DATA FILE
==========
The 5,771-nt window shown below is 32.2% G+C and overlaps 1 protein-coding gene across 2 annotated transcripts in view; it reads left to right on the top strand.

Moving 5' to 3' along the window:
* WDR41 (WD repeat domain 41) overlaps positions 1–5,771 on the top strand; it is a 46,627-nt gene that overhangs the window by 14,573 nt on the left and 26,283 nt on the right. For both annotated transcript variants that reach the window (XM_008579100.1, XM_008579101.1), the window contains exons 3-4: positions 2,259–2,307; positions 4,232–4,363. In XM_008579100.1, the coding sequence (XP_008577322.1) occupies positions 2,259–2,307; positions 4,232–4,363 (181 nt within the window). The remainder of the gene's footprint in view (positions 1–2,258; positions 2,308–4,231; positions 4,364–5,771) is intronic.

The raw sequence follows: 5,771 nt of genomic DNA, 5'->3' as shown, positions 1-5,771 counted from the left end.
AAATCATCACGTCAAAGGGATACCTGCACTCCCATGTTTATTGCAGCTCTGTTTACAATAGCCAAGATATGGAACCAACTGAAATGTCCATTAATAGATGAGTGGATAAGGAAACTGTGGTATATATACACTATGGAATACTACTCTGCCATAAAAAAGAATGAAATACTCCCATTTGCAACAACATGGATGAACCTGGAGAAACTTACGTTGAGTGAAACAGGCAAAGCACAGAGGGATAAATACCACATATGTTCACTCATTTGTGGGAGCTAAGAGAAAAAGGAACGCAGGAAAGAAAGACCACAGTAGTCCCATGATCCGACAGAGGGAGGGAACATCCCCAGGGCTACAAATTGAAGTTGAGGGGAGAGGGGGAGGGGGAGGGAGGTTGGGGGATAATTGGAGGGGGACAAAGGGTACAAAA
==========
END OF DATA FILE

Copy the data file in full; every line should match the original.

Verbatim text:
The 5,771-nt window shown below is 32.2% G+C and overlaps 1 protein-coding gene across 2 annotated transcripts in view; it reads left to right on the top strand.

Moving 5' to 3' along the window:
* WDR41 (WD repeat domain 41) overlaps positions 1–5,771 on the top strand; it is a 46,627-nt gene that overhangs the window by 14,573 nt on the left and 26,283 nt on the right. For both annotated transcript variants that reach the window (XM_008579100.1, XM_008579101.1), the window contains exons 3-4: positions 2,259–2,307; positions 4,232–4,363. In XM_008579100.1, the coding sequence (XP_008577322.1) occupies positions 2,259–2,307; positions 4,232–4,363 (181 nt within the window). The remainder of the gene's footprint in view (positions 1–2,258; positions 2,308–4,231; positions 4,364–5,771) is intronic.

The raw sequence follows: 5,771 nt of genomic DNA, 5'->3' as shown, positions 1-5,771 counted from the left end.
AAATCATCACGTCAAAGGGATACCTGCACTCCCATGTTTATTGCAGCTCTGTTTACAATAGCCAAGATATGGAACCAACTGAAATGTCCATTAATAGATGAGTGGATAAGGAAACTGTGGTATATATACACTATGGAATACTACTCTGCCATAAAAAAGAATGAAATACTCCCATTTGCAACAACATGGATGAACCTGGAGAAACTTACGTTGAGTGAAACAGGCAAAGCACAGAGGGATAAATACCACATATGTTCACTCATTTGTGGGAGCTAAGAGAAAAAGGAACGCAGGAAAGAAAGACCACAGTAGTCCCATGATCCGACAGAGGGAGGGAACATCCCCAGGGCTACAAATTGAAGTTGAGGGGAGAGGGGGAGGGGGAGGGAGGTTGGGGGATAATTGGAGGGGGACAAAGGGTACAAAA